How I Overcame Writer’s Block.

Part of the reason why I took down my previous website, which had hundreds of thousands of readers, is because I suffered terrible writer’s block. Fortunately, this appears to be over.

I went from twenty thousand plus words a month to virtually zero in a short space of time. Trying to break this writing block has been an interesting experience for me. It has made me realize that sometimes life is not about efficiency, it’s simply about living, and that time often solves problems by itself.

Today’s essay is about how I found my own cure for writer’s block.

Perhaps I needed time to live, and that’s why I have not been writing. I definitely have had the time to write, right now I work half days, and I earn decent money, so there is no reason why I shouldn’t spend time writing, but it just hasn’t felt right.

Trusting that gut feeling is also a lesson worth learning. Learning not to force things that don’t feel natural is another.

I think it is easy to miss the lessons that life teaches us when the mistakes are not so obvious and glaring, but the amazing thing in life is that there is no bad result, only experimentation.

So, if like me, you’ve had writer’s block. Well, that is a result.

You’ve learned that under your current conditions you are not able to write. You can apply this to everything.

Life is one grand experiment. There are no right or wrong choices, just results. That’s why I urge to to “just do it”. Try it out, whatever it is, and see what happens. Learn from failures, learn from experiments, and even learn when nothing seems to be happening.

Remember, no result is a result.

Habits are hard to break, and everything in life is a habit.

Yes, not taking drugs is a habit. Not doing is as much a habit as doing.

So my hope now is to be able to return to my old ways and have new, quality original content posted on a regular schedule. I probably won’t go back to two 2,500-word essays a week like before, but I will try and build up to it.

It has been quite motivating building and launching a new site, and seeing plenty of traffic even in its first week, so I think that will help me continue to develop it.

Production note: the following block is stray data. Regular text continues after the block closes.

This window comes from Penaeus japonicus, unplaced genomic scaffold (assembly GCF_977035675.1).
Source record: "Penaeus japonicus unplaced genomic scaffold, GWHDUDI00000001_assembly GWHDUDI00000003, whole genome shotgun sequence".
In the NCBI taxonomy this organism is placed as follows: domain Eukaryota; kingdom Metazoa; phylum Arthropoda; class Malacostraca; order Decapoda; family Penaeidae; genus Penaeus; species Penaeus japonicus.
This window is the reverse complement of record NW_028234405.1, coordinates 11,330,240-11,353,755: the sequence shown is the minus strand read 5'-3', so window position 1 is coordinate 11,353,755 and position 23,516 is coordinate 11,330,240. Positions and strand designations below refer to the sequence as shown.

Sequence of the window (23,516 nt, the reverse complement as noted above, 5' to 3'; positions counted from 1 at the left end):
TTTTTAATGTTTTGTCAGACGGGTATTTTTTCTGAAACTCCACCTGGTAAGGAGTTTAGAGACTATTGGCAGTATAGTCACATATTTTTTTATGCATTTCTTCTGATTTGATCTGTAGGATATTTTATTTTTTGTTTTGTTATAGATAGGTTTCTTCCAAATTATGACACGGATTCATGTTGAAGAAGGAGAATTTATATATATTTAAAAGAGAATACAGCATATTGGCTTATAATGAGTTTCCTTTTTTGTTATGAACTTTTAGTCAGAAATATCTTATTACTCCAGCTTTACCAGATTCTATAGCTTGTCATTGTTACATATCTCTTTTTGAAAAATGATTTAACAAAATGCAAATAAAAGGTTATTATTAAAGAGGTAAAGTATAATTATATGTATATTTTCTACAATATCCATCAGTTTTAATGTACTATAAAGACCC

Now, what are some tactics for breaking writer’s block?

If You Can’t Write, Think.

Just to be clear, you should always be thinking! It shouldn’t be something that you turn on and off.

So when you’re thinking, just think about the amazing things you want to write about in the future. Create lists of titles, ideas, quotes, opinions, topics, and little drafts that will inspire you in the future, when you’ve got over your writer’s block.

I’ve ended up with 143 draft essays in this period which I have hardly published. All in all, that probably amounts to tens of thousands of words. Most of it probably dribbles, but that’s not important, it means that I now have a huge amount of material to start working on.

Read All Your Old Work

I re-read all the essays I had previously – that’s over 300,000 words of content.

This has a dual fold purpose:

Firstly, it allowed me to check the quality of all my previous work, and slightly modify some aspects of some essays. Mostly it was changing sentences due to bad grammar and/or typos. Occasionally there was also a logical hole in an argument that needed to be fixed.

Secondly, I began to slowly get ideas about what to write next, or follow up essays based on previous essays. There were also a few series of essays that I have yet to finish.

Also, it was actually quite enjoyable, it made me realize where I am at, and how I have changed since I started writing.

Read Other People’s Work

It’s always inspiring to see the amazing work of other people, and I think it is a great way to rekindle the love of writing.

I’m going to eventually publish a list of websites and books that I read and enjoy.

And anyway, reading is something you should be doing on a daily basis as part of your self-education.

Get Excited Again

It’s difficult to continue writing once you stop, especially when running a website, because one’s traffic may well dip due to the lack of fresh content, and when you feel that you’re on a downwards slide.

The trick is to think about the cool things one will learn in the future by writing and the opportunities that will arise from that.

If writing has changed my life so dramatically in eighteen months, what could it do in the next ten years?

Start Small

Don’t be in a rush to cure your writer’s block, it took me months.

Instead of trying to immediately get back to my old schedule, I just wrote the occasional essay, with no pressure to try and write a minimum amount of words or to publish on a certain date.

Every essay that I published during this period helped me regain my writing confidence, and now I finally feel that I can start writing regularly again.

Remember, during your writer’s block keep the content you create short if needed, and keep it simple.

Embrace the Block!

One of the core principles of Stoicism is that we should accept things exactly the way they happen. Nothing is bad unless you think it is.

Nothing either good or bad, but thinking makes it so.

So learn to embrace the fact that you’ve got writer’s block because it might be the best thing that has ever happened to you.

While I’ve not done much writing in the last few months, I have managed to finish some large projects related to work and also set up a new business that already looks very promising.

So if you find yourself completely stuck and you can’t write, my advice is to embrace the block and concentrate on doing other things in the meantime.

Having writer’s block is something that will happen to everyone who writes regularly. It’s a completely natural part of a writer’s life, and the less you worry about it, the faster it will go.

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